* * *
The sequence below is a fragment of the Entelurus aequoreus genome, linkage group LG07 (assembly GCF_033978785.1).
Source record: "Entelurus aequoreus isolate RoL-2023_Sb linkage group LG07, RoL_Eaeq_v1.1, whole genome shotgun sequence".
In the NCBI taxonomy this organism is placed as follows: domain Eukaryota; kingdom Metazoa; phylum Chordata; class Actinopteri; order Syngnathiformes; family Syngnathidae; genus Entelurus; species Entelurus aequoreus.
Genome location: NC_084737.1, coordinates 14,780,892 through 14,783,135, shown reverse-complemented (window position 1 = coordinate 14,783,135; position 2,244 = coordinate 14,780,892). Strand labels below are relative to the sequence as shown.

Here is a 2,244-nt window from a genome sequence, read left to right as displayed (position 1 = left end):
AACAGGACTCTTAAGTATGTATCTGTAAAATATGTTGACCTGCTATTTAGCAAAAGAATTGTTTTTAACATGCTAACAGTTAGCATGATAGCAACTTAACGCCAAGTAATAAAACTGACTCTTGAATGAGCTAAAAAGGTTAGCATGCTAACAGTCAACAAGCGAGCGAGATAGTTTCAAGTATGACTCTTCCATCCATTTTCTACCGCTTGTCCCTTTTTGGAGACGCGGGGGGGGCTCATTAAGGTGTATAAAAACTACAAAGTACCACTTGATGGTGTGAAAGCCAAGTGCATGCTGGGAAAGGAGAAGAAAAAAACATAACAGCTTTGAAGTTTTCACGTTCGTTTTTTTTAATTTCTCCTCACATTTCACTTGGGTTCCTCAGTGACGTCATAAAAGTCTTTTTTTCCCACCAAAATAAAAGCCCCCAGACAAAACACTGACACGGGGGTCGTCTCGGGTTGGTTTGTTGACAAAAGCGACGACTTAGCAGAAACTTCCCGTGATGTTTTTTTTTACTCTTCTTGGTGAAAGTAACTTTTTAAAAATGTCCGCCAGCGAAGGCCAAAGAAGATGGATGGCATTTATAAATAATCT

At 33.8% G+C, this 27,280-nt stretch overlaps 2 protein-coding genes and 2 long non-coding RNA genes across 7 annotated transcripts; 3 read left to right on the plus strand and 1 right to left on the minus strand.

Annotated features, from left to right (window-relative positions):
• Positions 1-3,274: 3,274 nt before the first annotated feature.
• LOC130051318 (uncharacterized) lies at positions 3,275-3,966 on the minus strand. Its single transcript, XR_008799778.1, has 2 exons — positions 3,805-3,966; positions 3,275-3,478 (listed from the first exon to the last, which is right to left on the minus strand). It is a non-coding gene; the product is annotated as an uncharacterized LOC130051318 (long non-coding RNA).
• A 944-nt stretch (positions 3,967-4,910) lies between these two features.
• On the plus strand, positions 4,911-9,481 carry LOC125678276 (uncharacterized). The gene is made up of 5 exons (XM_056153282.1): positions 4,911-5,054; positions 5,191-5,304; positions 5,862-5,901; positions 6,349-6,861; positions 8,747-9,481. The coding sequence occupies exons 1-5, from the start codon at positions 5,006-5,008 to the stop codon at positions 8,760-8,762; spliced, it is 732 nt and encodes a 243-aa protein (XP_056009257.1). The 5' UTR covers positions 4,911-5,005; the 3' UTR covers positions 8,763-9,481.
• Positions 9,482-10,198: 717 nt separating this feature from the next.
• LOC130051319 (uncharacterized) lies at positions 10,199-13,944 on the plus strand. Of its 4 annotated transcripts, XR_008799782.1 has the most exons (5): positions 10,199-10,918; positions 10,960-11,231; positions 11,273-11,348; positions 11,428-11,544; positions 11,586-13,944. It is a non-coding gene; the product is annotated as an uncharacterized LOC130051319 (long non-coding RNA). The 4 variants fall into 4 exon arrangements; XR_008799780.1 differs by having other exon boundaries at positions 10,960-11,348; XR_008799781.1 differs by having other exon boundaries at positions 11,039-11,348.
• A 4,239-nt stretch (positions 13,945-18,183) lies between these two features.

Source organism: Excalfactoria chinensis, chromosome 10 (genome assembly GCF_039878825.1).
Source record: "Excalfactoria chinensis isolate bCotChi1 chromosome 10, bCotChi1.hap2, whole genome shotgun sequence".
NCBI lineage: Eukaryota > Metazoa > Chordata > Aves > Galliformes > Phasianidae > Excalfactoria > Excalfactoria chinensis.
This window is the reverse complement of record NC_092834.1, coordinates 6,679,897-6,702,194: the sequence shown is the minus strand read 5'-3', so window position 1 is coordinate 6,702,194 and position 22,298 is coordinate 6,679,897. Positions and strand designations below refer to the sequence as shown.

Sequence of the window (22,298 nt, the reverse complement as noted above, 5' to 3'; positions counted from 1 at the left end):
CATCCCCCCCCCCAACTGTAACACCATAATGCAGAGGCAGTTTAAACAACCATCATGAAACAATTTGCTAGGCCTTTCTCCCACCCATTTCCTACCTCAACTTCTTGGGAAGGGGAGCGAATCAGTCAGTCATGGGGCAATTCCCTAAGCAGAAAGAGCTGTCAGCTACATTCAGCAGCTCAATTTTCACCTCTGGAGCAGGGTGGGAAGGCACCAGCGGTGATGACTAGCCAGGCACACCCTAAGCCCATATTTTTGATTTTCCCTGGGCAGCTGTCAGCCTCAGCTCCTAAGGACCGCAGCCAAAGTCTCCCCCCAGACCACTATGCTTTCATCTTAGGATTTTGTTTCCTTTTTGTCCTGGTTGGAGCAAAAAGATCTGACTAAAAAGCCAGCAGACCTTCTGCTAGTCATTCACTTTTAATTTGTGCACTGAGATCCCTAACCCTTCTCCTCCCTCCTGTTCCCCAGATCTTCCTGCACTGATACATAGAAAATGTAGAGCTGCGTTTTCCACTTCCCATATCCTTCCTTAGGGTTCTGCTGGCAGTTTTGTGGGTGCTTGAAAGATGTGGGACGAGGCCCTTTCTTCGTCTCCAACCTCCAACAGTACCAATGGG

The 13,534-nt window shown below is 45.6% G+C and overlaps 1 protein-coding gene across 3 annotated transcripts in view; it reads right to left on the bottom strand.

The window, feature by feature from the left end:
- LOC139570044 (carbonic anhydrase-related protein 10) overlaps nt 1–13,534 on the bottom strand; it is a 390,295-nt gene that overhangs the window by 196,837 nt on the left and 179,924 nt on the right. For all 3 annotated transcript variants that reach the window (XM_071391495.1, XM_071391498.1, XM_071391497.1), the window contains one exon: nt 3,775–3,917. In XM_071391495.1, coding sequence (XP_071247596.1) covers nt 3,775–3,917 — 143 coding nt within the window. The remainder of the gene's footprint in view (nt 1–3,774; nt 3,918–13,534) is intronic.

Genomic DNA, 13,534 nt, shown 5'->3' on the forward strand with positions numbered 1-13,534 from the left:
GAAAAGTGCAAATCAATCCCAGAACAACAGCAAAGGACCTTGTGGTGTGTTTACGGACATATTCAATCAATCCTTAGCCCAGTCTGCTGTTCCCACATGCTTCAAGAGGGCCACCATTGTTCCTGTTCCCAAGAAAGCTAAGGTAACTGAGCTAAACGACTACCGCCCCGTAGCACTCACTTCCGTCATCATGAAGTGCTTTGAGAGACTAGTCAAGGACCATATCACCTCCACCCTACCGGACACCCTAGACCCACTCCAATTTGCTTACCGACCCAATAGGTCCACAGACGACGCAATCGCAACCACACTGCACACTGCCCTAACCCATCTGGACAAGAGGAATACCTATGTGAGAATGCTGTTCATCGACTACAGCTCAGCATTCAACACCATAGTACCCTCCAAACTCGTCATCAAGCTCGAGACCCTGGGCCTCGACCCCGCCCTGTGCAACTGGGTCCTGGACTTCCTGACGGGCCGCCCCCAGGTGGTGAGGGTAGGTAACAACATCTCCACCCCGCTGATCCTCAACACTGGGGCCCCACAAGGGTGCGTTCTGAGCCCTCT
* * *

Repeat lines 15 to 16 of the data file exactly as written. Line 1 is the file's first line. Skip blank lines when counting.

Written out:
• A 4,239-nt stretch (positions 13,945-18,183) lies between these two features.

Source organism: Excalfactoria chinensis, chromosome 10 (genome assembly GCF_039878825.1).